Layman butterfly

Layman butterfly

I don’t know how the Layman butterfly got its common name but there must be a story there somewhere. This butterfly is quite common along the eastern region of South Africa. It occurs from around East London through to Limpopo. Beyond our borders it can be found as far north as Ethiopia.

Where is the Layman butterfly found?

They are found in a variety of habitats including gardens and parks. The pair shown above rested on my Christmas Cactus for a couple of days and were normally facing each other as shown in the photo. They are on the wing all year round although they are most abundant in summer. The Layman likes to feed on alkaloid sap that seeps out of damaged plants.

The Layman is fairly large with females having a wingspan of around 65 mm. The male is smaller having a wingspan of around 55 mm. The male and female has fairly similar colouration. They are very similar to the butterfly known as the Chief. The Layman is unpalatable to most predators which allows it to get away with a slow, almost lazy, way of flying.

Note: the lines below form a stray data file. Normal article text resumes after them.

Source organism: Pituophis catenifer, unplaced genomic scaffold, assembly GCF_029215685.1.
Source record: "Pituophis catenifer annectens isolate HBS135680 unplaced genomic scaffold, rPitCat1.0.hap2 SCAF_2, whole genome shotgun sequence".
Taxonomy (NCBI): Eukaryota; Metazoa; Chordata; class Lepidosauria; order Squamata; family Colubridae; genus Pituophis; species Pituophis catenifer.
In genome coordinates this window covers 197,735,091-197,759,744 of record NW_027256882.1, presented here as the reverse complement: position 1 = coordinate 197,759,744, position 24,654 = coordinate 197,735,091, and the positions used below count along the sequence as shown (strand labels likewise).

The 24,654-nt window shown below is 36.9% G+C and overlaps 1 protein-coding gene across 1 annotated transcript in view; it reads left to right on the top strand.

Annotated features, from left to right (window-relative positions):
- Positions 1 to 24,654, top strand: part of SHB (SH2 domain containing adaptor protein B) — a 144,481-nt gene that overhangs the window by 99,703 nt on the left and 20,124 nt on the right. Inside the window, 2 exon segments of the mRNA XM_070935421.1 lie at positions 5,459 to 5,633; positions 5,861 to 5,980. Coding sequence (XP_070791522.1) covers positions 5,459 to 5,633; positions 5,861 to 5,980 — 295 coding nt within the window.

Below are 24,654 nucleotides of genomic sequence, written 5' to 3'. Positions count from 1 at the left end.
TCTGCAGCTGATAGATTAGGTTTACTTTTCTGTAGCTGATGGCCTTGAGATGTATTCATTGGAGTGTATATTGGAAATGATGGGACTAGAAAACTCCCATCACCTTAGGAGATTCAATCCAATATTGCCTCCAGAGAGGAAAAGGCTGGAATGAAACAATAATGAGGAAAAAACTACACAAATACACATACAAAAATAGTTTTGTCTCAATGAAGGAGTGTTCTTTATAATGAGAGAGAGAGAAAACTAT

Host plants

The Layman is attracted to gardens that have its main host plants which are Monkey Rope (Cynanchum ellipticum) and the Natal Dog-wort (Cynanchum natalitium). The female lays up to 40 eggs on the underside of the leaves.

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